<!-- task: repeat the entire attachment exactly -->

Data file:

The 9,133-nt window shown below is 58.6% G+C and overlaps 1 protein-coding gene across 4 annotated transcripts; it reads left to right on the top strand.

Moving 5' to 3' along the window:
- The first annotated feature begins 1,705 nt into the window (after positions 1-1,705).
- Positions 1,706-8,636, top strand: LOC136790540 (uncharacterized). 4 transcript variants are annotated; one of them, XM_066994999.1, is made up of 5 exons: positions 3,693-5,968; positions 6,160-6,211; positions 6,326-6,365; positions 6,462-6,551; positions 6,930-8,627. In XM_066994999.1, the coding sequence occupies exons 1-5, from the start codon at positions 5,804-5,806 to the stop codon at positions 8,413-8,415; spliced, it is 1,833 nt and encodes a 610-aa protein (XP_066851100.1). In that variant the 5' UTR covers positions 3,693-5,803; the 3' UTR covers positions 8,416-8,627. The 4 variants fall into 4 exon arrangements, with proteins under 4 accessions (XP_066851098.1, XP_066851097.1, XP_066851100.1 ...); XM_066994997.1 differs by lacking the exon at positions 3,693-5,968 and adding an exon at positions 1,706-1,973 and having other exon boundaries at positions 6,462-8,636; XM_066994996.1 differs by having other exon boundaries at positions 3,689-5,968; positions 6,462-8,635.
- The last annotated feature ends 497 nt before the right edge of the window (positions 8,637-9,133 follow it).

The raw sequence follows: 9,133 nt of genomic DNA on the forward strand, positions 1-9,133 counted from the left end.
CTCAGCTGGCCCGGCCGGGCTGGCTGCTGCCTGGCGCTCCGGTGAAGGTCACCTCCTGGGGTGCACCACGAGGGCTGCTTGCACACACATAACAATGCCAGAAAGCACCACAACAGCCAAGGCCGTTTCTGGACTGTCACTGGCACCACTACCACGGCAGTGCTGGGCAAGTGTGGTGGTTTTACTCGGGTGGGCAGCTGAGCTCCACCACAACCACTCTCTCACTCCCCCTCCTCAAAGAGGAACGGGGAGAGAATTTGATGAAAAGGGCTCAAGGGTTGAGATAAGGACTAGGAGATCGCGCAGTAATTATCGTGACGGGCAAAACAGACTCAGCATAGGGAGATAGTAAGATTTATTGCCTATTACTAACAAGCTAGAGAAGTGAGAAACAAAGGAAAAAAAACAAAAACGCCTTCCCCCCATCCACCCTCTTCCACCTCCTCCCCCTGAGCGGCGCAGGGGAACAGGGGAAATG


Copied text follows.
The 9,133-nt window shown below is 58.6% G+C and overlaps 1 protein-coding gene across 4 annotated transcripts; it reads left to right on the top strand.

Moving 5' to 3' along the window:
- The first annotated feature begins 1,705 nt into the window (after positions 1-1,705).
- Positions 1,706-8,636, top strand: LOC136790540 (uncharacterized). 4 transcript variants are annotated; one of them, XM_066994999.1, is made up of 5 exons: positions 3,693-5,968; positions 6,160-6,211; positions 6,326-6,365; positions 6,462-6,551; positions 6,930-8,627. In XM_066994999.1, the coding sequence occupies exons 1-5, from the start codon at positions 5,804-5,806 to the stop codon at positions 8,413-8,415; spliced, it is 1,833 nt and encodes a 610-aa protein (XP_066851100.1). In that variant the 5' UTR covers positions 3,693-5,803; the 3' UTR covers positions 8,416-8,627. The 4 variants fall into 4 exon arrangements, with proteins under 4 accessions (XP_066851098.1, XP_066851097.1, XP_066851100.1 ...); XM_066994997.1 differs by lacking the exon at positions 3,693-5,968 and adding an exon at positions 1,706-1,973 and having other exon boundaries at positions 6,462-8,636; XM_066994996.1 differs by having other exon boundaries at positions 3,689-5,968; positions 6,462-8,635.
- The last annotated feature ends 497 nt before the right edge of the window (positions 8,637-9,133 follow it).

The raw sequence follows: 9,133 nt of genomic DNA on the forward strand, positions 1-9,133 counted from the left end.
CTCAGCTGGCCCGGCCGGGCTGGCTGCTGCCTGGCGCTCCGGTGAAGGTCACCTCCTGGGGTGCACCACGAGGGCTGCTTGCACACACATAACAATGCCAGAAAGCACCACAACAGCCAAGGCCGTTTCTGGACTGTCACTGGCACCACTACCACGGCAGTGCTGGGCAAGTGTGGTGGTTTTACTCGGGTGGGCAGCTGAGCTCCACCACAACCACTCTCTCACTCCCCCTCCTCAAAGAGGAACGGGGAGAGAATTTGATGAAAAGGGCTCAAGGGTTGAGATAAGGACTAGGAGATCGCGCAGTAATTATCGTGACGGGCAAAACAGACTCAGCATAGGGAGATAGTAAGATTTATTGCCTATTACTAACAAGCTAGAGAAGTGAGAAACAAAGGAAAAAAAACAAAAACGCCTTCCCCCCATCCACCCTCTTCCACCTCCTCCCCCTGAGCGGCGCAGGGGAACAGGGGAAATG